We like to play covers and follow that, but there really isn’t anything new. We’re trying to debate whether or not incorporate new material into the sets we play or just wait until the tour is over and then work in a new album. Wait and play when there’s more of it; when it’s more done. But we’ll see; it depends on what happens.
I know that you guys are coming here. Any preconceived notions about Texas, especially since I’m not aware that you’ve been here?
Actually, one of our favorite shows we ever did was in Amarillo, Texas. We were opening up for Jet and it was our first tour. I’d only read lots of stuff [about Texas] like this book “12 Days on The Road” by The Sex Pistols. It’s about their only American tour, in the South, and they played rodeos, just like not so many traditional venues – like, they only played one in San Francisco.
So we were kind of expecting really tough cowboys – we didn’t really know what to expect – and Jet is like a really heavy rock band. But the audience was so cool and they were so energetic and it was one of the best shows we’ve every played, having fun. It was one of the most fun shows. It was a great surprise. We all love Texas; Austin is a lot of fun.
Do you find that we actually dance more than New Yorkers?
Yeah, you do. New Yorkers are just too self-conscious.
The video “Rich Girls,” is that a typical party night for you guys?
It was originally conceived as a really typical night, which is just a bunch of dudes getting really drunk, but it was suggested, by a few people, that it wasn’t going to be interesting enough for a video. So, we had the foresight to invite the hotties of Victoria Secret’s [to make the video].
She came and hung out with us and it was really good idea; her presence made it not a “typical” night for us. It’s really just not like that but it was a lot of fun.
Okay, referring to another music video “Teen Lovers.” Now, this looks like a cautionary tale, where did you guys get this video idea?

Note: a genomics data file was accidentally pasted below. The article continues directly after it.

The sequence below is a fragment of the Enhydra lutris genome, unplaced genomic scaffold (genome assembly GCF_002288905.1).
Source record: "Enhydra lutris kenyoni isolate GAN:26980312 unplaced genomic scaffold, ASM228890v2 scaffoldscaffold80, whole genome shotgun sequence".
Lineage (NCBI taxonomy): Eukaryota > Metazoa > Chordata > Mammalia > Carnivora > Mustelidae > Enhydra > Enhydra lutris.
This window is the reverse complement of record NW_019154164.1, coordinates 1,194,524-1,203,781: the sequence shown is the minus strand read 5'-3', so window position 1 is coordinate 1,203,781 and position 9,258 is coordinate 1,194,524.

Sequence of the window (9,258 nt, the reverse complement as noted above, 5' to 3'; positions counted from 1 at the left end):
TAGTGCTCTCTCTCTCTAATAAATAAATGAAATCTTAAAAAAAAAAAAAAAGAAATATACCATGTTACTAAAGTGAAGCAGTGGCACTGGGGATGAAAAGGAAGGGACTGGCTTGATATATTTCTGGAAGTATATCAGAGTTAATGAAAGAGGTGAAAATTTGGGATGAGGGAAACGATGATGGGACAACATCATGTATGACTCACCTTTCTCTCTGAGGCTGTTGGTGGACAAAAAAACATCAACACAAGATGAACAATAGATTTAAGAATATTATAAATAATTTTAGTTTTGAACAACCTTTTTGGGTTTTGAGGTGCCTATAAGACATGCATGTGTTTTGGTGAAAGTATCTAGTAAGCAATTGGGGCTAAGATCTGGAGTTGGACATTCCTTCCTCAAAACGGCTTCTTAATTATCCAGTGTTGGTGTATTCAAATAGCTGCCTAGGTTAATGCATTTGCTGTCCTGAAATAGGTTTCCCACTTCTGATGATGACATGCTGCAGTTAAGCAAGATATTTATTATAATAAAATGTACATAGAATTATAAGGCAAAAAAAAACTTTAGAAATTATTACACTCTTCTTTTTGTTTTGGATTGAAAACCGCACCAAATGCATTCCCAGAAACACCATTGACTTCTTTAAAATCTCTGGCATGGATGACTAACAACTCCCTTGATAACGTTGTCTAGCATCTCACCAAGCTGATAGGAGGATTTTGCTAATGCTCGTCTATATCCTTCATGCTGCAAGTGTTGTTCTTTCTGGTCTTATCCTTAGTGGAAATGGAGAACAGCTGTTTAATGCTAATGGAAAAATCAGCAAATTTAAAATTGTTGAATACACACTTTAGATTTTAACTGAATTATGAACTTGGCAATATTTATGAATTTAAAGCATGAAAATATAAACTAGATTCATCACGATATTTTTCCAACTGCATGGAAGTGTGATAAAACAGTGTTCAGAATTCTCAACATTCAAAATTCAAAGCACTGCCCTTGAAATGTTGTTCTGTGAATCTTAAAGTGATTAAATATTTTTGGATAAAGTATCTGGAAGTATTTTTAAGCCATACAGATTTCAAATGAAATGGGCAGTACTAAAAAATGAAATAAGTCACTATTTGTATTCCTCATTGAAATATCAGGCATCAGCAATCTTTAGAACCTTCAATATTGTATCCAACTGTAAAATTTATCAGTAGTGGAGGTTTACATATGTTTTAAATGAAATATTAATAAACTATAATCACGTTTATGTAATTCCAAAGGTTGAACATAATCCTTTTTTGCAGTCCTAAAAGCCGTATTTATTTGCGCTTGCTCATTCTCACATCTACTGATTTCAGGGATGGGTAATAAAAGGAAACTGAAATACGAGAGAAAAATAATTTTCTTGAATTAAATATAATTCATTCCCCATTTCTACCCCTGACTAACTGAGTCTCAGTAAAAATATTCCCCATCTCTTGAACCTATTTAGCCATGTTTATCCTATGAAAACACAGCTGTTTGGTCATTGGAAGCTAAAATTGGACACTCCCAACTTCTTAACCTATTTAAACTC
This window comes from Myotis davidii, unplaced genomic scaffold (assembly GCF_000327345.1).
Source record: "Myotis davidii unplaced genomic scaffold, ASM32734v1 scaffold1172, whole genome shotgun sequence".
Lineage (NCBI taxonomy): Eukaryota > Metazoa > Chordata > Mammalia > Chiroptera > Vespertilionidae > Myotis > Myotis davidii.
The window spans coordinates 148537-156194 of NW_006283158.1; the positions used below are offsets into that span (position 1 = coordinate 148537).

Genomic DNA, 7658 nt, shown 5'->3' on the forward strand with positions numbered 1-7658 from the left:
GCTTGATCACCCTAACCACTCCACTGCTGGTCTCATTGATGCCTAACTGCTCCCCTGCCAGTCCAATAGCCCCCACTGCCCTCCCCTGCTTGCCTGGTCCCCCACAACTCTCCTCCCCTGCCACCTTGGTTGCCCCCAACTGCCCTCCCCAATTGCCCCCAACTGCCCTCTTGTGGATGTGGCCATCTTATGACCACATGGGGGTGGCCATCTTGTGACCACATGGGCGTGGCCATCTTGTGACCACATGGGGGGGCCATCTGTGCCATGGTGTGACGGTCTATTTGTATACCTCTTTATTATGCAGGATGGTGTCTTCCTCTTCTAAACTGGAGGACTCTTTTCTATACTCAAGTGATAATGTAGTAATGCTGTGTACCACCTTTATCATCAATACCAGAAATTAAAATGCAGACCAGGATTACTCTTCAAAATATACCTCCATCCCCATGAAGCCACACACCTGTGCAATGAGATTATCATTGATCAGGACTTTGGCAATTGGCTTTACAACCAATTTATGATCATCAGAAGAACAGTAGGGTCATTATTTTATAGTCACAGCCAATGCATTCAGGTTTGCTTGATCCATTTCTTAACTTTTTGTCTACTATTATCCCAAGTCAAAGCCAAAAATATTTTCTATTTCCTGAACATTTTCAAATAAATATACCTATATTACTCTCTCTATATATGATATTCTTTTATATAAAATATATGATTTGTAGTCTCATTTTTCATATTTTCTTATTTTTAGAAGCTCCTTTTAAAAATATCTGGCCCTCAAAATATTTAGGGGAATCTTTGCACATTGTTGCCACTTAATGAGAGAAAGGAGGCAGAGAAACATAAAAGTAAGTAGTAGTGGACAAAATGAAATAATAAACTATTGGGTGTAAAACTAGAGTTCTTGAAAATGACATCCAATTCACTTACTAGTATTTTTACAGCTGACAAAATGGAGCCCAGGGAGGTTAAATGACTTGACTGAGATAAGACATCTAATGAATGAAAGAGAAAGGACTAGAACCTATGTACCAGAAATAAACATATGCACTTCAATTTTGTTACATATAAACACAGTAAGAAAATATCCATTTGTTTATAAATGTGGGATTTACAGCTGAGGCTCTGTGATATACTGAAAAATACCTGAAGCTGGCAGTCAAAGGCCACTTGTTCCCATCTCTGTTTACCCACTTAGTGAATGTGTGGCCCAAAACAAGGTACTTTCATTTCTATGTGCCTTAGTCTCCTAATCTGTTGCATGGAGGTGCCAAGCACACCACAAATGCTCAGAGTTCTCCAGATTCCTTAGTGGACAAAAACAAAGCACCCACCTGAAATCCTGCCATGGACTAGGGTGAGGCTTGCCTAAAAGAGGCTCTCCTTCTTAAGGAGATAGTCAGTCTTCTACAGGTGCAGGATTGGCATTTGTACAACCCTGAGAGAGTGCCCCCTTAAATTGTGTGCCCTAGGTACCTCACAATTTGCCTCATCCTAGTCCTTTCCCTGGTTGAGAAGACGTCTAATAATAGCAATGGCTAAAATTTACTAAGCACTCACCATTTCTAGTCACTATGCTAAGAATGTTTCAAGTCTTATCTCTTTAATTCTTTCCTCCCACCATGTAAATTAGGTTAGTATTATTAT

I don’t know, the music video was really the director’s interpretation of the song. That video wasn’t any like the others, where we just sort of just showed up and did what we were told. I don’t know the link of the song with the video.
[Now] The song, when we were writing it, we were in Ohio on tour and a friend of us, Alex, told us a story about a girl he saw on the subway and it hadn’t really spoken. He saw that she had written this thing on him, on Craigslist on a forum called Missed Connections, and she wrote to him “You on the C train, between Bedford, and whatever. You were wearing a hat and write me back.”
So, we were looking at the posts [on Craigslist] and just looking at their missed connections and I started to think about my life, how I had come close [to certain things] and sort of not found the courage to do something exciting.
A lot of your success has been in the UK and Europe as opposed to the U.S. Would you recommend for bands to start off in the UK?
I don’t know. We put out our record six or seven months before in the U.S. than in the U.K. and we toured in the U.S. before that. We didn’t tour in the UK ’til later and the album wasn’t released ’til about a year later because the record label had to get their ducks in a row. So, I really don’t know. I mean, I don’t know that anyone does it consciously; it just might be a different reception, perception [in the UK].
The thing is we didn’t go to [Europe] first, it just caught on there.
Okay, last question: Three words to describe your show.
I don’t know. A transcendental confrontation?
Check out The Virgins with Lissy Truille, May 28th at Rudyard’s.
Doors open at 8pm. Cover is $10.